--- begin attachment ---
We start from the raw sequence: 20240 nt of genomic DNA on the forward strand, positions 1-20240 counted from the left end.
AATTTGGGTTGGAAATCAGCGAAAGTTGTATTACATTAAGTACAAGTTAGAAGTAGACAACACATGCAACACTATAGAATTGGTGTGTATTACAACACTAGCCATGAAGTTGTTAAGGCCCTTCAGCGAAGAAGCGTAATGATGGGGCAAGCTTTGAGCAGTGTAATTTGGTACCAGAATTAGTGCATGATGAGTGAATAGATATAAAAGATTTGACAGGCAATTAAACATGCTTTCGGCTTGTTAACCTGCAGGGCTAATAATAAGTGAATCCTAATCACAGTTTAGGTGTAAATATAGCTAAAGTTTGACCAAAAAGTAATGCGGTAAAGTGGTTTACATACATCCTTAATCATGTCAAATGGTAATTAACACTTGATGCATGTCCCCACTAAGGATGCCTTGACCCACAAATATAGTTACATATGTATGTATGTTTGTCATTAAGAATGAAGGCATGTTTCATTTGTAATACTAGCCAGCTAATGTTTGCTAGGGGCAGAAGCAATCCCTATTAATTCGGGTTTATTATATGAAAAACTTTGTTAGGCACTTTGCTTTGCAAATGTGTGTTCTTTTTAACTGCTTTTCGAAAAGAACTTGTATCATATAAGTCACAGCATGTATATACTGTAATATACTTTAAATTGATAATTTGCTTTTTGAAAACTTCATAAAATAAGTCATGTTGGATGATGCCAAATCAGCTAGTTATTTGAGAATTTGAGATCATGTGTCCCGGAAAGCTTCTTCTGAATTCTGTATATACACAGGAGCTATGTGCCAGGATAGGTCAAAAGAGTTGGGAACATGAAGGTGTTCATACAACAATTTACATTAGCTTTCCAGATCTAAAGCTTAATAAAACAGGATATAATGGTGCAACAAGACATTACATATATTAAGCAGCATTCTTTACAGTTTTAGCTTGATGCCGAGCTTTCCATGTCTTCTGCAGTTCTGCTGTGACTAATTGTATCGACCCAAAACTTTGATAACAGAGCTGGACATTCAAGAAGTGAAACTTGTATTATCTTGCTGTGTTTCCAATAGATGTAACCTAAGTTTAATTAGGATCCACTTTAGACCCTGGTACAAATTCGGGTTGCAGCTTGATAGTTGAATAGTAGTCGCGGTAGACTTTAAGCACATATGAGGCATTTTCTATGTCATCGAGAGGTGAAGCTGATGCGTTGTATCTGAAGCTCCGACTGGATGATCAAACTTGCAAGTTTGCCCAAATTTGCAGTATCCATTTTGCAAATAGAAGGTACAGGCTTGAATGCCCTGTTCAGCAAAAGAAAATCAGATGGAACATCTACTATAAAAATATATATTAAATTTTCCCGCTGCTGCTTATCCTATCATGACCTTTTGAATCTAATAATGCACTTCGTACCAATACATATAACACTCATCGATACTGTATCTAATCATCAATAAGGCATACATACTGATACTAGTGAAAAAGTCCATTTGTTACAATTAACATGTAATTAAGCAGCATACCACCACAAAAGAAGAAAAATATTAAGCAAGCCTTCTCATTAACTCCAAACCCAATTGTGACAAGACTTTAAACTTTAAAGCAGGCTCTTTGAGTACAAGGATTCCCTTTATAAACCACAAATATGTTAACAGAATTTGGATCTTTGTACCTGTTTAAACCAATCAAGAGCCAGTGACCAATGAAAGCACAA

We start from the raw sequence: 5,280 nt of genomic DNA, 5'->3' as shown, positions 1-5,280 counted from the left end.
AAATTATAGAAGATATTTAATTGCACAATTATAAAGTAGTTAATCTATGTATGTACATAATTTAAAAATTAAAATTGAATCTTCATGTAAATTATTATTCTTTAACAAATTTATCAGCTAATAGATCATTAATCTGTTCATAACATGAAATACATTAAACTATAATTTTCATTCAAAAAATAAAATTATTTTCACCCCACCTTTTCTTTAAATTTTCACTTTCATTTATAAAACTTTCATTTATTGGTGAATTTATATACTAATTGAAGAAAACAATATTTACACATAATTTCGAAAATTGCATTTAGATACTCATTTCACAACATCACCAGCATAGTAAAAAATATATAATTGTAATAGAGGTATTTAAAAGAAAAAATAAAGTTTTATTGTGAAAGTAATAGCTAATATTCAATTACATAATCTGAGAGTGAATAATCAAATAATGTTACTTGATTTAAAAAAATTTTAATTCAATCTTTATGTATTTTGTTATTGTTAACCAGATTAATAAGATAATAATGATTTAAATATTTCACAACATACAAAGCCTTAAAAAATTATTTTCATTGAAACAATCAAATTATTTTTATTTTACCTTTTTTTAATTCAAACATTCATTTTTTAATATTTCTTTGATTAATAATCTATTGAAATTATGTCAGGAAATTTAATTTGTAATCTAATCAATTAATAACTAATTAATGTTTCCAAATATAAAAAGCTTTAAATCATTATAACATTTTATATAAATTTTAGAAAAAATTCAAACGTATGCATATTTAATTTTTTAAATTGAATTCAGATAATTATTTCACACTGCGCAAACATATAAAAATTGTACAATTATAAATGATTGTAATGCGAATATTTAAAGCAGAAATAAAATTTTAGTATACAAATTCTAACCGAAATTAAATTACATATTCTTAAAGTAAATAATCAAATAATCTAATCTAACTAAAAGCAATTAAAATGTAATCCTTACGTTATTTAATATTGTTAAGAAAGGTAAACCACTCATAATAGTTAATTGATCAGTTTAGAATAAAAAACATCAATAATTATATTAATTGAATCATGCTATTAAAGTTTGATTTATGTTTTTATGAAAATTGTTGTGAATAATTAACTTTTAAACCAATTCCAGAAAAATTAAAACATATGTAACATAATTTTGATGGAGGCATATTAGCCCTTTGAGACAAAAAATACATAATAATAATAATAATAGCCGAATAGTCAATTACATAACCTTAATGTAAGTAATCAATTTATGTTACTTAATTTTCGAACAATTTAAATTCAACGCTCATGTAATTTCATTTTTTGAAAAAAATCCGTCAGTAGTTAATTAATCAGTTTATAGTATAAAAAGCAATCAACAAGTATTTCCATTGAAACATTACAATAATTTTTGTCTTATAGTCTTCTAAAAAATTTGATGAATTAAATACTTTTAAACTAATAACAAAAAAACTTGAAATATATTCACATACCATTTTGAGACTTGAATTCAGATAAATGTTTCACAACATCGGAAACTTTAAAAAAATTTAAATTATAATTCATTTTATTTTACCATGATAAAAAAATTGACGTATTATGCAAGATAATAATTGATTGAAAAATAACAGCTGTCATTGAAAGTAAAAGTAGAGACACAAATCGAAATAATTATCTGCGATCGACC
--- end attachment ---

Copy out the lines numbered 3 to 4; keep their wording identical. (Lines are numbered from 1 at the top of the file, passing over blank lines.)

We start from the raw sequence: 5,280 nt of genomic DNA, 5'->3' as shown, positions 1-5,280 counted from the left end.
AAATTATAGAAGATATTTAATTGCACAATTATAAAGTAGTTAATCTATGTATGTACATAATTTAAAAATTAAAATTGAATCTTCATGTAAATTATTATTCTTTAACAAATTTATCAGCTAATAGATCATTAATCTGTTCATAACATGAAATACATTAAACTATAATTTTCATTCAAAAAATAAAATTATTTTCACCCCACCTTTTCTTTAAATTTTCACTTTCATTTATAAAACTTTCATTTATTGGTGAATTTATATACTAATTGAAGAAAACAATATTTACACATAATTTCGAAAATTGCATTTAGATACTCATTTCACAACATCACCAGCATAGTAAAAAATATATAATTGTAATAGAGGTATTTAAAAGAAAAAATAAAGTTTTATTGTGAAAGTAATAGCTAATATTCAATTACATAATCTGAGAGTGAATAATCAAATAATGTTACTTGATTTAAAAAAATTTTAATTCAATCTTTATGTATTTTGTTATTGTTAACCAGATTAATAAGATAATAATGATTTAAATATTTCACAACATACAAAGCCTTAAAAAATTATTTTCATTGAAACAATCAAATTATTTTTATTTTACCTTTTTTTAATTCAAACATTCATTTTTTAATATTTCTTTGATTAATAATCTATTGAAATTATGTCAGGAAATTTAATTTGTAATCTAATCAATTAATAACTAATTAATGTTTCCAAATATAAAAAGCTTTAAATCATTATAACATTTTATATAAATTTTAGAAAAAATTCAAACGTATGCATATTTAATTTTTTAAATTGAATTCAGATAATTATTTCACACTGCGCAAACATATAAAAATTGTACAATTATAAATGATTGTAATGCGAATATTTAAAGCAGAAATAAAATTTTAGTATACAAATTCTAACCGAAATTAAATTACATATTCTTAAAGTAAATAATCAAATAATCTAATCTAACTAAAAGCAATTAAAATGTAATCCTTACGTTATTTAATATTGTTAAGAAAGGTAAACCACTCATAATAGTTAATTGATCAGTTTAGAATAAAAAACATCAATAATTATATTAATTGAATCATGCTATTAAAGTTTGATTTATGTTTTTATGAAAATTGTTGTGAATAATTAACTTTTAAACCAATTCCAGAAAAATTAAAACATATGTAACATAATTTTGATGGAGGCATATTAGCCCTTTGAGACAAAAAATACATAATAATAATAATAATAGCCGAATAGTCAATTACATAACCTTAATGTAAGTAATCAATTTATGTTACTTAATTTTCGAACAATTTAAATTCAACGCTCATGTAATTTCATTTTTTGAAAAAAATCCGTCAGTAGTTAATTAATCAGTTTATAGTATAAAAAGCAATCAACAAGTATTTCCATTGAAACATTACAATAATTTTTGTCTTATAGTCTTCTAAAAAATTTGATGAATTAAATACTTTTAAACTAATAACAAAAAAACTTGAAATATATTCACATACCATTTTGAGACTTGAATTCAGATAAATGTTTCACAACATCGGAAACTTTAAAAAAATTTAAATTATAATTCATTTTATTTTACCATGATAAAAAAATTGACGTATTATGCAAGATAATAATTGATTGAAAAATAACAGCTGTCATTGAAAGTAAAAGTAGAGACACAAATCGAAATAATTATCTGCGATCGACC